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Talking point: What impact will the Football League's diversity requirements have on the coaching workforce?

From the 2016-17 season English Football League clubs will be required to interview at least one black, Asian or ethnic minority (BAME) candidate for vacant academy roles in order to diversify the dug out. But with only a handful of BAME coaches occupying top jobs, is the initiative enough?

Published in Sports Management 11 Jul 2016 issue 124
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Simone Pound,

Head of Equality and Diversity,

PFA

Simone Pound
Simone Pound

“The English Football League announcement feels like a significant step in the right direction towards inclusivity in coaching and management roles. The PFA has been working towards this since 2003 when we held the very first steering group to address the under-representation of BAME coaches and managers in the English game. This was a pivotal moment and attendees included John Barnes, Viv Anderson and Luther Blissett – top-flight players who were not afforded the opportunities within management that their experience and talent warranted. Representatives from the League Managers Association, Football League and Premier League were also in attendance.

At the time PFA CEO Gordon Taylor said that if we had a mountain to climb – in terms of BAME representation at coaching and manager level – we had reached base camp. We are now making progress up that mountain.

The recruitment process needed to become more transparent and giving BAME coaches the opportunity for interviews is important. This is something we have worked towards for over a decade. Even if someone is not suitable for that particular job it may open up an opportunity elsewhere.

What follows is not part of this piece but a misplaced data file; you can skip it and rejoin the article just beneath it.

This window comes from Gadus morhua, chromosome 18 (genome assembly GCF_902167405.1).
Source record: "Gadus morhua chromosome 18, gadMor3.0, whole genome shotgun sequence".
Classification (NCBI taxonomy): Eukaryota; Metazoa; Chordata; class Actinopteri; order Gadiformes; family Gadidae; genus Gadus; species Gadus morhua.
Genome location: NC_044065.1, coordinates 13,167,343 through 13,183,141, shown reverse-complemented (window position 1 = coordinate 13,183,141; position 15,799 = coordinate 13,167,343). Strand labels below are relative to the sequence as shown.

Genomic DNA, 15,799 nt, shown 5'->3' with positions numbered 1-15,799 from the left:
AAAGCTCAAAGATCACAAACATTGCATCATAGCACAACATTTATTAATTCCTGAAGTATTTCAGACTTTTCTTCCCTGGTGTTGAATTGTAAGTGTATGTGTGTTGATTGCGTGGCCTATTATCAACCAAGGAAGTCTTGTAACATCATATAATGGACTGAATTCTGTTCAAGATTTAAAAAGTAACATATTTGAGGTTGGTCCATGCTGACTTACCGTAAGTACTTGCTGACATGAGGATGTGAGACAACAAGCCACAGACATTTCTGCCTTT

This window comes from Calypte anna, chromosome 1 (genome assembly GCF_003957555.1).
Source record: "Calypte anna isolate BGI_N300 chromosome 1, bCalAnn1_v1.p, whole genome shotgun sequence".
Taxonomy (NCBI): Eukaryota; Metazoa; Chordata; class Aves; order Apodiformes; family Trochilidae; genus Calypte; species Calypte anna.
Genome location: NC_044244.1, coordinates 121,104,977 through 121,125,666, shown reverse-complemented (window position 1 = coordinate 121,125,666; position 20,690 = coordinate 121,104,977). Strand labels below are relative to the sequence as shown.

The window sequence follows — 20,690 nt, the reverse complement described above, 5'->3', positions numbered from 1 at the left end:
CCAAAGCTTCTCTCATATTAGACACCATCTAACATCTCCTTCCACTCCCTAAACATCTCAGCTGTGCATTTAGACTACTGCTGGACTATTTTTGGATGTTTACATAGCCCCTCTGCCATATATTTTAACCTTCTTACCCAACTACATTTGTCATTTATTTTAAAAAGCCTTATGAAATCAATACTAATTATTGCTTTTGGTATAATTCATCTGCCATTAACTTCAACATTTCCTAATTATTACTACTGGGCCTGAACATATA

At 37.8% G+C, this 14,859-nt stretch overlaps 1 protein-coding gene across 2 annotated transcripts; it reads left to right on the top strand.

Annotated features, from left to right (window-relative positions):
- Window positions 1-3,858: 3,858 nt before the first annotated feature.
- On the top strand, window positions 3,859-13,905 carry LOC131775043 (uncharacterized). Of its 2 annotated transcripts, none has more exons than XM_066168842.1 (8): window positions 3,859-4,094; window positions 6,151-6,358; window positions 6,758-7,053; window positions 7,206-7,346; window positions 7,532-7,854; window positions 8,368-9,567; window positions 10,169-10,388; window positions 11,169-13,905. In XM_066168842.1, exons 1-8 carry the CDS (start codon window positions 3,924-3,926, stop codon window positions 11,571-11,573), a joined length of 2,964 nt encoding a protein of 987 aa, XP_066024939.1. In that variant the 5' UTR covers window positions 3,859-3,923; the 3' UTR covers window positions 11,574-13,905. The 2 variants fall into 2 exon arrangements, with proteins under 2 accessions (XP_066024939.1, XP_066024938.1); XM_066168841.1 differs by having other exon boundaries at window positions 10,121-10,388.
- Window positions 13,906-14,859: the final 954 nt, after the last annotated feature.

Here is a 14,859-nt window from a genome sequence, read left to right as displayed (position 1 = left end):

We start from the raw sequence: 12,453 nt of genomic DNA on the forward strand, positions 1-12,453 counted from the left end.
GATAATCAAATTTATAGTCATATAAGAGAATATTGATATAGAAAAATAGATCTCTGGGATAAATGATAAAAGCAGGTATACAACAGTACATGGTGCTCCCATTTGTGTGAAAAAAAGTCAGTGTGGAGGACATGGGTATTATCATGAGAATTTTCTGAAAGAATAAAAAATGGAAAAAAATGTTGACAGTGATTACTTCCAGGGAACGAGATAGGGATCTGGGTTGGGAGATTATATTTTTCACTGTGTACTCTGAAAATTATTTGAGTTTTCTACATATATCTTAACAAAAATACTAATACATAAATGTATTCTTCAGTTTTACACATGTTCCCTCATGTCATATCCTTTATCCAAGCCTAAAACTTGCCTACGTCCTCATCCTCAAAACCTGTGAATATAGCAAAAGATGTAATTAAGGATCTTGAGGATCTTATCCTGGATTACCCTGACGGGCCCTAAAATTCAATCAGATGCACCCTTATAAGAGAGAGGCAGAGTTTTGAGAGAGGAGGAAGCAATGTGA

At the PFA we have worked hard to create a mass of qualified BAME coaches. When we started out in 2003, Pro Licence candidates were cherry picked and candidates were selected by individuals, limiting the talent pool. After persistent lobbying by us, however, the FA created a specific criteria and selection panel which made the process much more transparent.

We’ve been over to the US a number of times to work with the founders and lawyers who implemented the ‘Rooney Rule’ and we looked at how this policy might transfer to the UK, making sure that this was done in a way that was fair to all of our membership. We don’t want to specify set figures in terms of representation, but it’s important to everyone that we see the number of BAME coaches and managers increase.”

"We’ve been to the US to work with the founders and lawyers of the Rooney rule"

Richard Bevan,

Chief Executive,

League Managers Association

Richard Bevan
Richard Bevan

“The League Managers Association fully supports the principle that any individual, regardless of background, should be given equal opportunity to build a long and meaningful career in the game.

The LMA has identified key areas along the career pathway where effective intervention will have an impact – such as recruitment, education and role models. The game must encourage an open and transparent recruitment process in which the best candidate is appointed to a role with no discrimination against any ethnic or other minority group. Football must provide world class career development opportunities open to all and, inevitably, as more BAME managers achieve success, there will be a greater number of role models for young BAME coaches to learn from and aspire to emulate.